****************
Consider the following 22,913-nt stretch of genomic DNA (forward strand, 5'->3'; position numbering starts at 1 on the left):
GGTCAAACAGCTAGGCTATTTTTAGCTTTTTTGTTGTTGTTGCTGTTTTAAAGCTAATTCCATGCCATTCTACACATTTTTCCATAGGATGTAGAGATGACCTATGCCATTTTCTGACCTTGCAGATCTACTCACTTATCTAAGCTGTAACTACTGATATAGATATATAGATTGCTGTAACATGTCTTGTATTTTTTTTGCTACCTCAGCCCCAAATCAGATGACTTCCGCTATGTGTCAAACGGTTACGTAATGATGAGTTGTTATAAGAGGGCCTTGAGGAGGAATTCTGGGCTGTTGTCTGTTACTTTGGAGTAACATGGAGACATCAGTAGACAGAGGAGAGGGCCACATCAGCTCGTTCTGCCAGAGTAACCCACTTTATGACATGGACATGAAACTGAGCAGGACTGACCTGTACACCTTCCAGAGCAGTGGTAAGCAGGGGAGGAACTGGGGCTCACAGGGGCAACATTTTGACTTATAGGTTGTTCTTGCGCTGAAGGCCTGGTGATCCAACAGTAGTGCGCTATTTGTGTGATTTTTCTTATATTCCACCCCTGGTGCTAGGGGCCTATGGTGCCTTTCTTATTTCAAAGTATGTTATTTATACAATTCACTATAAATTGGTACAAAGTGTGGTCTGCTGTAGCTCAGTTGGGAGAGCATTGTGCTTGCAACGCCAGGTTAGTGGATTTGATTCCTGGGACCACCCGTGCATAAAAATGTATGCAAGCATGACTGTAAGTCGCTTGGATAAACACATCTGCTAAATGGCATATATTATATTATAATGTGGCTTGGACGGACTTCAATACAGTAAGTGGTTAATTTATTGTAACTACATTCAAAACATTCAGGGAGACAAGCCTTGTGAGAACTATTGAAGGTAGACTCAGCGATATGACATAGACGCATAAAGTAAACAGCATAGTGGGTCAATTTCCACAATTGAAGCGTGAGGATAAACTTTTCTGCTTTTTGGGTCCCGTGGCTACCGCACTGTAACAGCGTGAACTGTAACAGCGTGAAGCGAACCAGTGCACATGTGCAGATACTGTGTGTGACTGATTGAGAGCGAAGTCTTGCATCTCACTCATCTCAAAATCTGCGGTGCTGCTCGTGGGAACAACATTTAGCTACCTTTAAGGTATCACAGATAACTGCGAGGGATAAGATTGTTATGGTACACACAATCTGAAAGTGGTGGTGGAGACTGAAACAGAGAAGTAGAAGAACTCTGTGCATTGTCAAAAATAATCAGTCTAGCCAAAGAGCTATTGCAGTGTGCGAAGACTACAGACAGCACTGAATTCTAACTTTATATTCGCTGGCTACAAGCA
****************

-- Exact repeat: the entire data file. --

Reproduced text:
Consider the following 22,913-nt stretch of genomic DNA (forward strand, 5'->3'; position numbering starts at 1 on the left):
GGTCAAACAGCTAGGCTATTTTTAGCTTTTTTGTTGTTGTTGCTGTTTTAAAGCTAATTCCATGCCATTCTACACATTTTTCCATAGGATGTAGAGATGACCTATGCCATTTTCTGACCTTGCAGATCTACTCACTTATCTAAGCTGTAACTACTGATATAGATATATAGATTGCTGTAACATGTCTTGTATTTTTTTTGCTACCTCAGCCCCAAATCAGATGACTTCCGCTATGTGTCAAACGGTTACGTAATGATGAGTTGTTATAAGAGGGCCTTGAGGAGGAATTCTGGGCTGTTGTCTGTTACTTTGGAGTAACATGGAGACATCAGTAGACAGAGGAGAGGGCCACATCAGCTCGTTCTGCCAGAGTAACCCACTTTATGACATGGACATGAAACTGAGCAGGACTGACCTGTACACCTTCCAGAGCAGTGGTAAGCAGGGGAGGAACTGGGGCTCACAGGGGCAACATTTTGACTTATAGGTTGTTCTTGCGCTGAAGGCCTGGTGATCCAACAGTAGTGCGCTATTTGTGTGATTTTTCTTATATTCCACCCCTGGTGCTAGGGGCCTATGGTGCCTTTCTTATTTCAAAGTATGTTATTTATACAATTCACTATAAATTGGTACAAAGTGTGGTCTGCTGTAGCTCAGTTGGGAGAGCATTGTGCTTGCAACGCCAGGTTAGTGGATTTGATTCCTGGGACCACCCGTGCATAAAAATGTATGCAAGCATGACTGTAAGTCGCTTGGATAAACACATCTGCTAAATGGCATATATTATATTATAATGTGGCTTGGACGGACTTCAATACAGTAAGTGGTTAATTTATTGTAACTACATTCAAAACATTCAGGGAGACAAGCCTTGTGAGAACTATTGAAGGTAGACTCAGCGATATGACATAGACGCATAAAGTAAACAGCATAGTGGGTCAATTTCCACAATTGAAGCGTGAGGATAAACTTTTCTGCTTTTTGGGTCCCGTGGCTACCGCACTGTAACAGCGTGAACTGTAACAGCGTGAAGCGAACCAGTGCACATGTGCAGATACTGTGTGTGACTGATTGAGAGCGAAGTCTTGCATCTCACTCATCTCAAAATCTGCGGTGCTGCTCGTGGGAACAACATTTAGCTACCTTTAAGGTATCACAGATAACTGCGAGGGATAAGATTGTTATGGTACACACAATCTGAAAGTGGTGGTGGAGACTGAAACAGAGAAGTAGAAGAACTCTGTGCATTGTCAAAAATAATCAGTCTAGCCAAAGAGCTATTGCAGTGTGCGAAGACTACAGACAGCACTGAATTCTAACTTTATATTCGCTGGCTACAAGCA